Each one of us could tell a story of life in the wilderness. It is that place where life is just difficult. It is a struggle to just get up each morning and make it through the day. In the wilderness we walk and walk and walk, and get nowhere. Then we discover we have been walking in circles. No matter what we do progress eludes us. You feel lost, confused, and not sure which way to go or what to do. In the wilderness it takes all your effort to just survive. The wilderness of life is large and overwhelming. We by comparison feel small and vulnerable. Life in the wilderness is exhausting. In the wilderness you have to face up to yourself and your life. There is no place to hide.
We all have some idea of what the promised land will be like. Our promised land generally corresponds to our wilderness experience. So for most of us the promised land is either a return to the way things were before, back in the good old days, or it is a jump forward into an idealized future. Either way we want to escape the wilderness. So for those who wander in the wilderness of deep sorrow, loss, and tears the promised land might be a place of joy, where memories no longer cripple, tears no longer flow, and enthusiasm for life returns. For those who know the wilderness of loneliness the promised land is a place of relationship, acceptance, and belonging. In the wilderness of fear the promised land is about security, control, predictability. In the wilderness of unhappiness we long for a promised land of fulfillment and meaning. Sometimes the wilderness is simply about moving, changing, and growing. Even though those are good things, sought out, and welcomed the way can still be hard, tiring, and perilous. If the wilderness is about survival then the promised land holds before us the image of living, really living.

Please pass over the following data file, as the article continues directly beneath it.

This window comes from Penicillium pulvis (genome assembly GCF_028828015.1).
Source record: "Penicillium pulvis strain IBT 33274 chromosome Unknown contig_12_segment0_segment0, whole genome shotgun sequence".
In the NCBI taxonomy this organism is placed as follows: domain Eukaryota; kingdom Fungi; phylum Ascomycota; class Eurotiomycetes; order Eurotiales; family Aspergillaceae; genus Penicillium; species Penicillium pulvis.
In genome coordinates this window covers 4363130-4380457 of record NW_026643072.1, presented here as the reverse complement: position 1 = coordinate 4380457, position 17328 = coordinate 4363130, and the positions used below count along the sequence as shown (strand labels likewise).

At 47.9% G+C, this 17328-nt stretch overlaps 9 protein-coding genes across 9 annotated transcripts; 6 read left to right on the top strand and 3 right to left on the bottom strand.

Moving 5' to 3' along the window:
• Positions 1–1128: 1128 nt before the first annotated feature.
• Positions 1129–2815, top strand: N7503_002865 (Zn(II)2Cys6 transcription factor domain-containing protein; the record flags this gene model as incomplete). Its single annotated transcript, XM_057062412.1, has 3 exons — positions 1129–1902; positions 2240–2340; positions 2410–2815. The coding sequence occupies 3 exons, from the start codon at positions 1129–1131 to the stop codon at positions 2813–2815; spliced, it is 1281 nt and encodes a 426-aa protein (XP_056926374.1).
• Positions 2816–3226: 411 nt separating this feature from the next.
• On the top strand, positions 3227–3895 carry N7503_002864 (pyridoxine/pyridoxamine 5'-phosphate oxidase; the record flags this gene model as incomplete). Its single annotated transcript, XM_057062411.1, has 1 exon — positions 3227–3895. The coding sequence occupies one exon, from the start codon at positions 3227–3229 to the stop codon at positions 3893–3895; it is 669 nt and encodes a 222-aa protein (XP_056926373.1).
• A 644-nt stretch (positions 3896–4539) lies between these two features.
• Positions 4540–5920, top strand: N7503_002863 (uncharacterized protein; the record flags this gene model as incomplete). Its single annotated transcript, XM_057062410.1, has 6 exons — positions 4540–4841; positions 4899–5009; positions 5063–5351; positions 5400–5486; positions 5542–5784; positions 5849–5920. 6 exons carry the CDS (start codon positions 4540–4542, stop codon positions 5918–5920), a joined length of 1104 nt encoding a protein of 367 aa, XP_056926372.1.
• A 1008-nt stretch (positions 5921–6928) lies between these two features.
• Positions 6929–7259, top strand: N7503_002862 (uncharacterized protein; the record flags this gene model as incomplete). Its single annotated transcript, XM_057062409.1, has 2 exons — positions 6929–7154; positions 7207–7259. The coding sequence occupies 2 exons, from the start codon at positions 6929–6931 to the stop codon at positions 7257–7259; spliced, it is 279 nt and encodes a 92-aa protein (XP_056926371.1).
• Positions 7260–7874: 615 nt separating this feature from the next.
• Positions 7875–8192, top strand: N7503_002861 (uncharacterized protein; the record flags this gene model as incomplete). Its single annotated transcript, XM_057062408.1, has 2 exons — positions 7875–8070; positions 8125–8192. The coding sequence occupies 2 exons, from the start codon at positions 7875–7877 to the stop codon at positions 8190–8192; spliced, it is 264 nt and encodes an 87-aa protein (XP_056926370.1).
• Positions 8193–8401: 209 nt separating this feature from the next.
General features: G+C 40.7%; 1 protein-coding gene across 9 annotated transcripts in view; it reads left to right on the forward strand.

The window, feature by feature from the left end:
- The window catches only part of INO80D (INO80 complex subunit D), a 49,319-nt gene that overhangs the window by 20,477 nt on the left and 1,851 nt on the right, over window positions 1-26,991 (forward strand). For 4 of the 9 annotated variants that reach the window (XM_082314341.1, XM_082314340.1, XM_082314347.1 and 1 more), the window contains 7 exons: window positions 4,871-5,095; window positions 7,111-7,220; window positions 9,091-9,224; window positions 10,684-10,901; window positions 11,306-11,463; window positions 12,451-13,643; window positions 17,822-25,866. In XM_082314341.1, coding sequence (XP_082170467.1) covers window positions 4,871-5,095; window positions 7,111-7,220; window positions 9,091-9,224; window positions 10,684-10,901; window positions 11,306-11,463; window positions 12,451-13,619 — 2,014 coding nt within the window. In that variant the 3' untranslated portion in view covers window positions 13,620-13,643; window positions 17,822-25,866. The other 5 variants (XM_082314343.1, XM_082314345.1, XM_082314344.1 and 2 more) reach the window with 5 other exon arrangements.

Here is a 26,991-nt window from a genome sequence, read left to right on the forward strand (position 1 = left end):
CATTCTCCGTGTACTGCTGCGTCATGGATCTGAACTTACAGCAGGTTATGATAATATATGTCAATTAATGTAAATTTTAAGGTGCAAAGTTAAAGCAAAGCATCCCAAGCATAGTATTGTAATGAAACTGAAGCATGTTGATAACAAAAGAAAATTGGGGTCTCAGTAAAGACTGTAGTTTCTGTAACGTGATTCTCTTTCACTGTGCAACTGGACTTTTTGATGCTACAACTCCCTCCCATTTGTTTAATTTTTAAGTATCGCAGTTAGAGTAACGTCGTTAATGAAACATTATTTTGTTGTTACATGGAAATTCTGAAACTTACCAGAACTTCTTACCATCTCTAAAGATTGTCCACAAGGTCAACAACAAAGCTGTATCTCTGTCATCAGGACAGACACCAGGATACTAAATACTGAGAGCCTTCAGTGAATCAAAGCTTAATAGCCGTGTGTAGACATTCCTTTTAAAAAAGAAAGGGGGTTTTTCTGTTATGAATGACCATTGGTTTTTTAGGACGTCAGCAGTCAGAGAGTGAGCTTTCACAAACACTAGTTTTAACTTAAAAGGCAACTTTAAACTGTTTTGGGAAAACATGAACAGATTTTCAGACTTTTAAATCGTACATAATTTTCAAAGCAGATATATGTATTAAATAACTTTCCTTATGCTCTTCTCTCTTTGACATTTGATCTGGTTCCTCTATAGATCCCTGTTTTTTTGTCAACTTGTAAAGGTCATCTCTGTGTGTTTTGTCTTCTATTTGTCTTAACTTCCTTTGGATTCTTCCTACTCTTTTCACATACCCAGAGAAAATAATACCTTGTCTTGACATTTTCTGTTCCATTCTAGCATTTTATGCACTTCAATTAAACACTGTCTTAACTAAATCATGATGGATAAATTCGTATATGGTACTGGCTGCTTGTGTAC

Most of the time we want to escape the wilderness. If we could have our way we would probably like God to pluck us out of the wilderness and set us down in the promised land. That’s not how it works. God does not rescue or save us from the circumstances of our lives. Instead, God goes through those circumstances with us. For every wilderness there is a promised land; and for every promised land there is a River Jordan that must be crossed.
The Jordan River is the boundary between the wilderness and the promised land. It is the obstacle standing between us and the promised land. Joshua has led the Israelites to the Jordan River. The promised land is in sight. Four hundred years of slavery and forty years of wilderness wandering have brought them to the edge. They have hoped, walked, suffered, prayed, talked, cried, trusted, regretted, sinned, and whined their way to this moment.
What do they see? A river in flood stage, overflowing its banks. There is no low water crossing in sight. The river is 150 miles long. They cannot go around it. There are no bridges. They cannot go over it. The way is blocked. The river is impassable. This is neither a good time nor a good place to cross. More often than not that is how our River Jordan looks. We forget, however, that this is not our time or place. God has chosen and brought Israel to this time and place even as God chooses and brings us to the time and place for our river crossings. The only way across the river is through the river.